They have set quite a high goal, since an estimate $25 million would be needed to light up the entire Dominican Republic with solar lanterns. However, they have set their Indiegogo campaign goal much lower at $10,000, which will cover the costs of providing the lanterns to about 2500 families. There are no perks for backers, except the knowledge that they are doing something good for humanity, so I hope they meet their goal. The donations start at $25, which I think is a bit too high, but they are currently quite close to the goal.
Living in small urban apartments can get very cramped very fast. But a lot of people aren’t willing to forgo living in the city center, and that is where clever multipurpose furniture units come in. We’ve seen a lot of them pop up in the last few years, and this one, created by German designer Nils Holger Moormann is one of the best. He designed and built it in collaboration with B&O Group and the prototype shows that it does have lots of potential to free up living space.
The unit is basically a cube, which functions as a room within a room. The top part of it, accessible via a set of stairs, acts as the bedroom and is large enough for a queen-sized bed. The stairs leading up to it have built-in drawers for storage.
The cube also serves other functions such as providing eating, working and reading space, each of which has one side of the unit dedicated to it. The cube also has space to store dishes, books, and even a bike. It also features fold-down parts, such as the blackboard, which can be used as an extension of the kitchen counter or a dining table. The hollow part inside the cube can be used as a storage area for a variety of items, which goes a long way towards keeping the rest of the apartment clutter free.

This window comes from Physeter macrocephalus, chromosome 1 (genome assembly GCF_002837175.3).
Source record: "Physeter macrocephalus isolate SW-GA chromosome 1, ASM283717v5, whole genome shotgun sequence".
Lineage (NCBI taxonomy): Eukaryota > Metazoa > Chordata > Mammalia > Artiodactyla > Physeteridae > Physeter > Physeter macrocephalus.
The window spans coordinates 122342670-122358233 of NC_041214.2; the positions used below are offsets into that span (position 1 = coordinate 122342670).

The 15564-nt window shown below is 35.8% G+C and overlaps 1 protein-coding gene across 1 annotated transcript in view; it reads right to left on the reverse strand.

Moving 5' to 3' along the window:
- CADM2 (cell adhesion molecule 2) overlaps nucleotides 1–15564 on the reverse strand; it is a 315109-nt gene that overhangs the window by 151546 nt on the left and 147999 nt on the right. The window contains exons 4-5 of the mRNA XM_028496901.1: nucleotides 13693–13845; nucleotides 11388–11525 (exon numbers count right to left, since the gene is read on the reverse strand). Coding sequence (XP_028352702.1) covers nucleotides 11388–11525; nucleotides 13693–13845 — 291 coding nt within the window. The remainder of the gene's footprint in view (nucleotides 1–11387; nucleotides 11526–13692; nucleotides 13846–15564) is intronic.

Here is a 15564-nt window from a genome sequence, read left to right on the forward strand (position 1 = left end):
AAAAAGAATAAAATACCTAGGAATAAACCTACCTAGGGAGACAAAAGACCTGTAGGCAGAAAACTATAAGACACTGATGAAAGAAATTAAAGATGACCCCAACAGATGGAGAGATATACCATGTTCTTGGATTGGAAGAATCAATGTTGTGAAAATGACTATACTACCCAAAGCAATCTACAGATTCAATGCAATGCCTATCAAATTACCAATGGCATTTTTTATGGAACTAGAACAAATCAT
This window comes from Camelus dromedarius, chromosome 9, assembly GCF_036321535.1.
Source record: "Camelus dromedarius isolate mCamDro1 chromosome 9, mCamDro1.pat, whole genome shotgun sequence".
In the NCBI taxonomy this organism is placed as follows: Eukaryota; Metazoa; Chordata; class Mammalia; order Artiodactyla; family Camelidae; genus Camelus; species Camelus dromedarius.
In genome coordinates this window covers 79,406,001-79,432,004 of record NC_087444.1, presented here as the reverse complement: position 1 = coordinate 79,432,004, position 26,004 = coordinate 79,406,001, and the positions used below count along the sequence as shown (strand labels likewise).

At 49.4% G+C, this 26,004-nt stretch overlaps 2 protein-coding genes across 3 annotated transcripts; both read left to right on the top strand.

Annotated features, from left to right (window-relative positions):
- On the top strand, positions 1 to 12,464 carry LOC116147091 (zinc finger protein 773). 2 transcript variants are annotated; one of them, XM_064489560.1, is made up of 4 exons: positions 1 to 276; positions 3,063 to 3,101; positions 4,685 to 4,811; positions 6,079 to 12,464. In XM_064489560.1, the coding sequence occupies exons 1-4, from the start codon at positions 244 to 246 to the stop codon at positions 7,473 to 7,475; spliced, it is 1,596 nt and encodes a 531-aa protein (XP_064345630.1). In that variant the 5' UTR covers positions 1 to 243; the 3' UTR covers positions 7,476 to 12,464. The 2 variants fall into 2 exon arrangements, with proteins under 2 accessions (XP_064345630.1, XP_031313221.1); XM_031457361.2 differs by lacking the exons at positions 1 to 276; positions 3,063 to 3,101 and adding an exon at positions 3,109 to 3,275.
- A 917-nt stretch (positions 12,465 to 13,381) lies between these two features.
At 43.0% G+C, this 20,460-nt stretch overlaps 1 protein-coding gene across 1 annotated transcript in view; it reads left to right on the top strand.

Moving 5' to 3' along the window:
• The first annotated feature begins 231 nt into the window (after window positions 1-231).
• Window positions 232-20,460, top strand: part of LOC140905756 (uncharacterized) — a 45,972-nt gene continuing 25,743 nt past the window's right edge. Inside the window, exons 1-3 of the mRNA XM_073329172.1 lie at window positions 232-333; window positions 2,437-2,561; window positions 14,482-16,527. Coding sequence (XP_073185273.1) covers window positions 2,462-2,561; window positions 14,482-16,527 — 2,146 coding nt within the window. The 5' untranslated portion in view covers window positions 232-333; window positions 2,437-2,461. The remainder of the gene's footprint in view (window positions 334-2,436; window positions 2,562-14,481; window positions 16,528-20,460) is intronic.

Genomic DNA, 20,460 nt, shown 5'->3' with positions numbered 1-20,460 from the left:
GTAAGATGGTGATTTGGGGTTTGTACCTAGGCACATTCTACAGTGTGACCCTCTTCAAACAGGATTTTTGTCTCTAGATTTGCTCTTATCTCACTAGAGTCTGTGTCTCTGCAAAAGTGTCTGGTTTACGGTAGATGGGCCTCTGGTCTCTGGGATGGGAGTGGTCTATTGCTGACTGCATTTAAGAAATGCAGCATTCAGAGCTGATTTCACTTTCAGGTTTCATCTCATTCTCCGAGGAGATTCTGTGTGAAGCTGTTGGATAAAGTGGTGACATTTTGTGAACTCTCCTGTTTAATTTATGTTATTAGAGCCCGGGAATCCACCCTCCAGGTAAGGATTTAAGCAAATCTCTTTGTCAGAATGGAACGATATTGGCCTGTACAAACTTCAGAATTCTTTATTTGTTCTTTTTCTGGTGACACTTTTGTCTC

The cube is built out of wood and designed in a minimalist way so that it will blend seamlessly with practically any décor. It’s also a great way to create a loft in a studio apartment without actually having to go through complicated construction work.
There’s no word on price yet, since this unit is still in the prototype stage. But so far, it looks like this will be a welcome addition to the lineup of multipurpose furniture units that are already available.
Architect Vincent Callebaut is well-known for his ambitious sustainable architecture project proposals, and this latest one that he’s proposing for the EU city of Brussels is no exception. His plans call for turning the city’s industrial area of Brussels into a sustainable community. They plan to renovate existing buildings, as well as build new high-rises, which would be equipped with a wide array of sustainable features.
Callebaut’s plans call for the building of three high-rises, which would have a total floorspace of 915,000 sq ft (85,000 sq m). These buildings would feature a slide-like shape and rise to a max height of 328 ft (100 m). The roof would be clad in solar panels, while the balconies could be used to grow fruits and vegetables.